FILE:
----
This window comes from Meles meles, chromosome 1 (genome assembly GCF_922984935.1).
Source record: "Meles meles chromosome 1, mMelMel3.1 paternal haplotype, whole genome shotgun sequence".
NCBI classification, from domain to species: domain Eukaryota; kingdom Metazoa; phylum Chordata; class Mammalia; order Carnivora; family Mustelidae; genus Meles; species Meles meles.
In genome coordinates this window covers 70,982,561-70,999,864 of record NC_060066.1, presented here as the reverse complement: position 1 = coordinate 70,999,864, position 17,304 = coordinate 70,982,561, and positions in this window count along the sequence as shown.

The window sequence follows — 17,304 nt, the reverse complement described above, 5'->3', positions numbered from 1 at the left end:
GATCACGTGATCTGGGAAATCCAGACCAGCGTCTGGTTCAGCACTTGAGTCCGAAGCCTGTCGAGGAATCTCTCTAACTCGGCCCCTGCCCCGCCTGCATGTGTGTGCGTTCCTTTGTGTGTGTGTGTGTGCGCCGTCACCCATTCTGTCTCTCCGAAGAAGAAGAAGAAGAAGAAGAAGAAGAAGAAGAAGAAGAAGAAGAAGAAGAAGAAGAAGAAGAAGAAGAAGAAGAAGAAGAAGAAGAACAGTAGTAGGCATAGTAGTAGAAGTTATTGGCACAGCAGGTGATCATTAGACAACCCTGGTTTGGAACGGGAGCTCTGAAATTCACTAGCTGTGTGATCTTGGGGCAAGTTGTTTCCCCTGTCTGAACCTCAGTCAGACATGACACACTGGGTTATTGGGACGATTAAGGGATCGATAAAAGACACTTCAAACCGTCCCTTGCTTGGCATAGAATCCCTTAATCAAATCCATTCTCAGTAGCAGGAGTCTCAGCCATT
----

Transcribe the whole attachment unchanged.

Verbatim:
This window comes from Meles meles, chromosome 1 (genome assembly GCF_922984935.1).
Source record: "Meles meles chromosome 1, mMelMel3.1 paternal haplotype, whole genome shotgun sequence".
NCBI classification, from domain to species: domain Eukaryota; kingdom Metazoa; phylum Chordata; class Mammalia; order Carnivora; family Mustelidae; genus Meles; species Meles meles.
In genome coordinates this window covers 70,982,561-70,999,864 of record NC_060066.1, presented here as the reverse complement: position 1 = coordinate 70,999,864, position 17,304 = coordinate 70,982,561, and positions in this window count along the sequence as shown.

The window sequence follows — 17,304 nt, the reverse complement described above, 5'->3', positions numbered from 1 at the left end:
GATCACGTGATCTGGGAAATCCAGACCAGCGTCTGGTTCAGCACTTGAGTCCGAAGCCTGTCGAGGAATCTCTCTAACTCGGCCCCTGCCCCGCCTGCATGTGTGTGCGTTCCTTTGTGTGTGTGTGTGTGCGCCGTCACCCATTCTGTCTCTCCGAAGAAGAAGAAGAAGAAGAAGAAGAAGAAGAAGAAGAAGAAGAAGAAGAAGAAGAAGAAGAAGAAGAAGAAGAAGAAGAAGAAGAAGAACAGTAGTAGGCATAGTAGTAGAAGTTATTGGCACAGCAGGTGATCATTAGACAACCCTGGTTTGGAACGGGAGCTCTGAAATTCACTAGCTGTGTGATCTTGGGGCAAGTTGTTTCCCCTGTCTGAACCTCAGTCAGACATGACACACTGGGTTATTGGGACGATTAAGGGATCGATAAAAGACACTTCAAACCGTCCCTTGCTTGGCATAGAATCCCTTAATCAAATCCATTCTCAGTAGCAGGAGTCTCAGCCATT